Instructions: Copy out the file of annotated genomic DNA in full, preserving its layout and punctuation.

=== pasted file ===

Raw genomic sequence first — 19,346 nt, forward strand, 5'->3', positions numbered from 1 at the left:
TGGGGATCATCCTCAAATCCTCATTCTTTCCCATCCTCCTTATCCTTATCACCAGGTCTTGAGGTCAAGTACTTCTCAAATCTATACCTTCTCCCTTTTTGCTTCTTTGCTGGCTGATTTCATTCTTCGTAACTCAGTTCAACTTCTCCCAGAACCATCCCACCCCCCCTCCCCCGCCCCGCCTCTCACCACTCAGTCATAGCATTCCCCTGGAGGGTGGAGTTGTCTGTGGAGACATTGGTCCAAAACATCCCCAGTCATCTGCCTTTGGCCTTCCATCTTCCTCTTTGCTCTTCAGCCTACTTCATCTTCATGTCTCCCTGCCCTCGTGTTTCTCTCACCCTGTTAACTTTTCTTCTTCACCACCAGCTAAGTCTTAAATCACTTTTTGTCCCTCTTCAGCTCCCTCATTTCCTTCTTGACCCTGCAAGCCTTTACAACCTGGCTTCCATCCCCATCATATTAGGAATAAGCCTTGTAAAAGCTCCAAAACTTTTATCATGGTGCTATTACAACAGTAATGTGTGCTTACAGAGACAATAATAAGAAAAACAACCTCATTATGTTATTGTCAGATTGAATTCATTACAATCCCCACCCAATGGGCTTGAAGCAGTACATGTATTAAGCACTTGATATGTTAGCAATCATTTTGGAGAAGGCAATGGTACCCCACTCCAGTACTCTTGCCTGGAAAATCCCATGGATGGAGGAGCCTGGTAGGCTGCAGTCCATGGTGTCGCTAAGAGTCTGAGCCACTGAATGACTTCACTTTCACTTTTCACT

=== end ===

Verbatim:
Raw genomic sequence first — 19,346 nt, forward strand, 5'->3', positions numbered from 1 at the left:
TGGGGATCATCCTCAAATCCTCATTCTTTCCCATCCTCCTTATCCTTATCACCAGGTCTTGAGGTCAAGTACTTCTCAAATCTATACCTTCTCCCTTTTTGCTTCTTTGCTGGCTGATTTCATTCTTCGTAACTCAGTTCAACTTCTCCCAGAACCATCCCACCCCCCCTCCCCCGCCCCGCCTCTCACCACTCAGTCATAGCATTCCCCTGGAGGGTGGAGTTGTCTGTGGAGACATTGGTCCAAAACATCCCCAGTCATCTGCCTTTGGCCTTCCATCTTCCTCTTTGCTCTTCAGCCTACTTCATCTTCATGTCTCCCTGCCCTCGTGTTTCTCTCACCCTGTTAACTTTTCTTCTTCACCACCAGCTAAGTCTTAAATCACTTTTTGTCCCTCTTCAGCTCCCTCATTTCCTTCTTGACCCTGCAAGCCTTTACAACCTGGCTTCCATCCCCATCATATTAGGAATAAGCCTTGTAAAAGCTCCAAAACTTTTATCATGGTGCTATTACAACAGTAATGTGTGCTTACAGAGACAATAATAAGAAAAACAACCTCATTATGTTATTGTCAGATTGAATTCATTACAATCCCCACCCAATGGGCTTGAAGCAGTACATGTATTAAGCACTTGATATGTTAGCAATCATTTTGGAGAAGGCAATGGTACCCCACTCCAGTACTCTTGCCTGGAAAATCCCATGGATGGAGGAGCCTGGTAGGCTGCAGTCCATGGTGTCGCTAAGAGTCTGAGCCACTGAATGACTTCACTTTCACTTTTCACT